The first part of our newsletter “Tensions between Great Powers” considered the economic rise of China and its consequences. Read the second part today:
Tensions between Great Powers: Challenges for Europe
Those who set the standards command the market - Western dominance is dwindling
In the last few years, issues of economic dominance and the regulation of new technologies have become crucial. For example, China operates with different premises when it comes to regulating data, and the country lends differing weight to individual versus state interests. In the global economy, there is often little point in applying different standards in different jurisdictions to technologies on which internationally traded goods depend. Countries are therefore trying to establish their own standards as internationally as possible …. This gives national companies clear advantages in international competition … If China sets a global standard, then the EU or the USA cannot do so at the same time.
China is increasingly defining its own norms and standards, which it then incorporates into international standards-setting, for example in the area of the Internet and the “Internet of Things”, as well as in conventional industries where China is strong. Such a conflict with Western-style regulations and standards is already taking place in international standards-setting organizations, for example in the International Telecommunication Union.
Is decoupling an alternative?
P. Wittig: There has been much talk recently of “decoupling,” the deliberate disentangling of ties between the American and Chinese economies. On the US side, we can see clear strategic trends towards isolating China in the high-tech sector … By contrast, the manufacturing sector has so far been less affected by US measures. On the capital markets and in the financial industry, however, isolation is almost non-existent—on the contrary. The flow of private US capital to China has increased significantly in recent years and Chinese capital is heavily invested in the USA. However, the strong inflow of American capital into the Chinese high-tech and financial sectors has recently weakened after Beijing intervened massively to rein in its own large tech corporations. As a result, confidence on Wall Street has suffered.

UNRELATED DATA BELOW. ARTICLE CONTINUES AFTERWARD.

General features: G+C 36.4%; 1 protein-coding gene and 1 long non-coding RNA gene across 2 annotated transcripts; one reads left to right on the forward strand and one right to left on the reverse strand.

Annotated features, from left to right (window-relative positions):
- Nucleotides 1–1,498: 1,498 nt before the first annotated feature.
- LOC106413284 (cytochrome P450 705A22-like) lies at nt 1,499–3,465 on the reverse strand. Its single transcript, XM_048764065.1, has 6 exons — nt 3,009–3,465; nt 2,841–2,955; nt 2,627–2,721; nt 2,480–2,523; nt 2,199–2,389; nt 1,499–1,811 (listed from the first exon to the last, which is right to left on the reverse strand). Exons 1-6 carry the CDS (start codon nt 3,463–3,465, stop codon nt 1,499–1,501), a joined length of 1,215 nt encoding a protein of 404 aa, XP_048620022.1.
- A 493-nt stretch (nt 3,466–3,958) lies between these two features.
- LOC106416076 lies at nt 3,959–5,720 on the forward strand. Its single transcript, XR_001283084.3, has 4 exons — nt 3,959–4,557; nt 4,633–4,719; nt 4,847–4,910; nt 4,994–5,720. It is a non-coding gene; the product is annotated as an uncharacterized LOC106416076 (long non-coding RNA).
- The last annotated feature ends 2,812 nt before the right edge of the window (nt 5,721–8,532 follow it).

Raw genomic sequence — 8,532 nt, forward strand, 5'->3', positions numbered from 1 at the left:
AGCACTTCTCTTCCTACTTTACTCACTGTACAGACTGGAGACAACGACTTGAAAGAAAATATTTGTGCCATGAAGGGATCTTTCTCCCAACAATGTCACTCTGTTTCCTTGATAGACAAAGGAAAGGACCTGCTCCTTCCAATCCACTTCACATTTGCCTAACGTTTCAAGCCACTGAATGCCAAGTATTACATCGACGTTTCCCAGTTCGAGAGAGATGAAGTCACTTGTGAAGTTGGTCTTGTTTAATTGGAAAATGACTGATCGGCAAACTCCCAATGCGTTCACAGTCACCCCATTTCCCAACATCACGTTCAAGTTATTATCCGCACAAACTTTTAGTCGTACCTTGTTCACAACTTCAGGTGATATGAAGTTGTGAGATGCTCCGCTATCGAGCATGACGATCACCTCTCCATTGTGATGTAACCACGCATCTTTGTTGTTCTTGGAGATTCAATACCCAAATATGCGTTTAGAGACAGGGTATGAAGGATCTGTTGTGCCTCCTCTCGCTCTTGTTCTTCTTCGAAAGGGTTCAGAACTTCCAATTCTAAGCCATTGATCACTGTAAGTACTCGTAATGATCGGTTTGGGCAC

In sum: On the US side, we cannot currently talk about widespread decoupling, but rather a partial decoupling that is limited to the tech sector.
China too has shown tendencies towards decoupling:
G. Felbermayr: China’s openness has declined significantly, while China’s proportion of world trade has increased. So in addition to the country becoming stronger compared with others, there has also been a reduction in dependency on foreign countries, both developments taking place in a short period of time and on a quantitatively considerable scale.
- a lower level of prosperity
- a reduced ability to innovate
- a reduced ability to deal with common global threats such as climate change
G. Felbermayr: China’s success is curtailing the reach of the Western liberal system. Its system of authoritarian state capitalism offers an alternative … And as China’s global economic power grows, so does the likelihood that the country will be able to expand its concept of statehood.
Today the ideological battle is no longer between communism and capitalism, but between constitutional, value-based democracies on the one hand and emerging authoritarian models of society on the other. The latter appear attractive, as they are ostensibly stable, militarily strong, and often also economically very successful, especially since decisions, be they political or economic in nature are made ruthlessly and implemented quickly without any supposedly annoying procedures or lengthy debates to hold them up. In these models, social freedoms are regarded with disdain and replaced by other priorities, namely economic prosperity, nationalism, or religion.
What's the situation for Europe?
P. Wittig: The European Union is not a major geopolitical superpower, but it is a “global trade power.”
The EU is beginning to equip itself against the superpowers’ economic coercive measures that are incompatible with the WTO. For example, the EU is in the process of developing a legal basis to deter third-party sanctions (Anti-Coercion Instrument). The US sanctions that have an extraterritorial effect, i.e. that force European companies to follow US legislation, are also being targeted. As a rule, however, the Europeans are not the first to resort to pressure and threats, relying instead on negotiations to avoid economic coercive measures.
The EU would do well to set up a joint China agenda with the USA that describes a differentiated relationship with China in European terms. From a mainly European point of view, China is three things at once:
- a partner (on global issues such as climate change, nuclear non-proliferation, the fight against terrorism)
- a competitor (on issues of economy and technology
- an adversary (in the arenas of military security and in cases of China’s expansion in violation of international law).
It is therefore crucial to calibrate the relationship with China wisely and not rely solely on confrontation, while at the same time not endangering the transatlantic alliance.
The first part of this newsletter, “The rise of China and its consequences”, is available on our website.
If you want to know more, stay tuned for the new CONVOCO! Edition “How much freedom must we forgo to be free?” (April/May 2022).